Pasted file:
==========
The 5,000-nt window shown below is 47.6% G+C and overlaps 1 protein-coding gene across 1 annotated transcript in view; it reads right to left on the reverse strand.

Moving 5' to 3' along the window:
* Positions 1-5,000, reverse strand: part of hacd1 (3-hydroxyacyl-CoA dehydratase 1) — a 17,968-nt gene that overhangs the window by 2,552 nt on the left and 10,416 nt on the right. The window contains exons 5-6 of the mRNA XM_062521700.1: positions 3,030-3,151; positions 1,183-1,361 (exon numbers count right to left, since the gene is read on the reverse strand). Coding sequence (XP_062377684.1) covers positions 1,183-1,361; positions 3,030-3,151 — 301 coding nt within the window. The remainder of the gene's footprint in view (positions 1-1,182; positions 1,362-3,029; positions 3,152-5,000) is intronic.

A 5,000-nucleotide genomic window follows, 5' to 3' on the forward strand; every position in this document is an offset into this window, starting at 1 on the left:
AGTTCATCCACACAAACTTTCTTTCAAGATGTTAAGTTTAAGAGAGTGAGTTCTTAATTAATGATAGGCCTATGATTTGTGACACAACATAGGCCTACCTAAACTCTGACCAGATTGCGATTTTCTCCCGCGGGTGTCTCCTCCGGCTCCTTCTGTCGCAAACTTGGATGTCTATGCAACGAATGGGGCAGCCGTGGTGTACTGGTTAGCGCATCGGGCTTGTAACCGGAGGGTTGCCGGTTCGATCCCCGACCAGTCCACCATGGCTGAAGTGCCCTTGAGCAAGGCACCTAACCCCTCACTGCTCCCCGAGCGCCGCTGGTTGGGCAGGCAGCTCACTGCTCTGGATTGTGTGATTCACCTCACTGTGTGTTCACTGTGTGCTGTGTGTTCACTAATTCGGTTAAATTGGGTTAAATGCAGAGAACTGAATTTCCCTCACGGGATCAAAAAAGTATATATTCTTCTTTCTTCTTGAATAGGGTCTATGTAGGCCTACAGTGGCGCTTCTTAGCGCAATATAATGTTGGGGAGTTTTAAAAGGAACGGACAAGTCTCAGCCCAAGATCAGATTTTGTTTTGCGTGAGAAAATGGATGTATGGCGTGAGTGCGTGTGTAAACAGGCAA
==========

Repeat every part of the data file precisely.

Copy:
The 5,000-nt window shown below is 47.6% G+C and overlaps 1 protein-coding gene across 1 annotated transcript in view; it reads right to left on the reverse strand.

Moving 5' to 3' along the window:
* Positions 1-5,000, reverse strand: part of hacd1 (3-hydroxyacyl-CoA dehydratase 1) — a 17,968-nt gene that overhangs the window by 2,552 nt on the left and 10,416 nt on the right. The window contains exons 5-6 of the mRNA XM_062521700.1: positions 3,030-3,151; positions 1,183-1,361 (exon numbers count right to left, since the gene is read on the reverse strand). Coding sequence (XP_062377684.1) covers positions 1,183-1,361; positions 3,030-3,151 — 301 coding nt within the window. The remainder of the gene's footprint in view (positions 1-1,182; positions 1,362-3,029; positions 3,152-5,000) is intronic.

A 5,000-nucleotide genomic window follows, 5' to 3' on the forward strand; every position in this document is an offset into this window, starting at 1 on the left:
AGTTCATCCACACAAACTTTCTTTCAAGATGTTAAGTTTAAGAGAGTGAGTTCTTAATTAATGATAGGCCTATGATTTGTGACACAACATAGGCCTACCTAAACTCTGACCAGATTGCGATTTTCTCCCGCGGGTGTCTCCTCCGGCTCCTTCTGTCGCAAACTTGGATGTCTATGCAACGAATGGGGCAGCCGTGGTGTACTGGTTAGCGCATCGGGCTTGTAACCGGAGGGTTGCCGGTTCGATCCCCGACCAGTCCACCATGGCTGAAGTGCCCTTGAGCAAGGCACCTAACCCCTCACTGCTCCCCGAGCGCCGCTGGTTGGGCAGGCAGCTCACTGCTCTGGATTGTGTGATTCACCTCACTGTGTGTTCACTGTGTGCTGTGTGTTCACTAATTCGGTTAAATTGGGTTAAATGCAGAGAACTGAATTTCCCTCACGGGATCAAAAAAGTATATATTCTTCTTTCTTCTTGAATAGGGTCTATGTAGGCCTACAGTGGCGCTTCTTAGCGCAATATAATGTTGGGGAGTTTTAAAAGGAACGGACAAGTCTCAGCCCAAGATCAGATTTTGTTTTGCGTGAGAAAATGGATGTATGGCGTGAGTGCGTGTGTAAACAGGCAA